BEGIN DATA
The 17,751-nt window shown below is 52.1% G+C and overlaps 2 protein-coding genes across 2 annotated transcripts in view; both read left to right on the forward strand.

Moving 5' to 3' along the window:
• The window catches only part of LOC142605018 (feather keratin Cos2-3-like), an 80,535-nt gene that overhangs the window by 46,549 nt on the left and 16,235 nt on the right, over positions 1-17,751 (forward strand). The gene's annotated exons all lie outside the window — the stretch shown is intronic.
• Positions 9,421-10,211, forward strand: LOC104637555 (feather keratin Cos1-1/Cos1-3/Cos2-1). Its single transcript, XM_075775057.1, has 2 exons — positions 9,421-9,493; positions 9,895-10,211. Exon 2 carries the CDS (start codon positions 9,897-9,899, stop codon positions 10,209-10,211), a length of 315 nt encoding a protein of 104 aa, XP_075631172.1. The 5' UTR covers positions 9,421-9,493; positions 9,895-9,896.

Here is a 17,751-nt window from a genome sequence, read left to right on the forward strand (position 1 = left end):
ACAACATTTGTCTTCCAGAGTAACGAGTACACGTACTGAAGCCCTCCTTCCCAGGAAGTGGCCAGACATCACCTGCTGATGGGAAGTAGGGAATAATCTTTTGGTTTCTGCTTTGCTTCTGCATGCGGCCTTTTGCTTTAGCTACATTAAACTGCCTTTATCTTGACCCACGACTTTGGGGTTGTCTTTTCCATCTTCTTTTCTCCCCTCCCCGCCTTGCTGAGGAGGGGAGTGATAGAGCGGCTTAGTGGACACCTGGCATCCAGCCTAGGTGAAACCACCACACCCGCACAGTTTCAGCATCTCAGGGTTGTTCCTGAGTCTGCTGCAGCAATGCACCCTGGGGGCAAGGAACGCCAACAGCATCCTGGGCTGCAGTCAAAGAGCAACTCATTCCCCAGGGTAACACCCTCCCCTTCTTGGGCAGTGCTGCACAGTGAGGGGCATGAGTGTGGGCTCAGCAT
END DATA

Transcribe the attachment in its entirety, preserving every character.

The 17,751-nt window shown below is 52.1% G+C and overlaps 2 protein-coding genes across 2 annotated transcripts in view; both read left to right on the forward strand.

Moving 5' to 3' along the window:
• The window catches only part of LOC142605018 (feather keratin Cos2-3-like), an 80,535-nt gene that overhangs the window by 46,549 nt on the left and 16,235 nt on the right, over positions 1-17,751 (forward strand). The gene's annotated exons all lie outside the window — the stretch shown is intronic.
• Positions 9,421-10,211, forward strand: LOC104637555 (feather keratin Cos1-1/Cos1-3/Cos2-1). Its single transcript, XM_075775057.1, has 2 exons — positions 9,421-9,493; positions 9,895-10,211. Exon 2 carries the CDS (start codon positions 9,897-9,899, stop codon positions 10,209-10,211), a length of 315 nt encoding a protein of 104 aa, XP_075631172.1. The 5' UTR covers positions 9,421-9,493; positions 9,895-9,896.

Here is a 17,751-nt window from a genome sequence, read left to right on the forward strand (position 1 = left end):
ACAACATTTGTCTTCCAGAGTAACGAGTACACGTACTGAAGCCCTCCTTCCCAGGAAGTGGCCAGACATCACCTGCTGATGGGAAGTAGGGAATAATCTTTTGGTTTCTGCTTTGCTTCTGCATGCGGCCTTTTGCTTTAGCTACATTAAACTGCCTTTATCTTGACCCACGACTTTGGGGTTGTCTTTTCCATCTTCTTTTCTCCCCTCCCCGCCTTGCTGAGGAGGGGAGTGATAGAGCGGCTTAGTGGACACCTGGCATCCAGCCTAGGTGAAACCACCACACCCGCACAGTTTCAGCATCTCAGGGTTGTTCCTGAGTCTGCTGCAGCAATGCACCCTGGGGGCAAGGAACGCCAACAGCATCCTGGGCTGCAGTCAAAGAGCAACTCATTCCCCAGGGTAACACCCTCCCCTTCTTGGGCAGTGCTGCACAGTGAGGGGCATGAGTGTGGGCTCAGCAT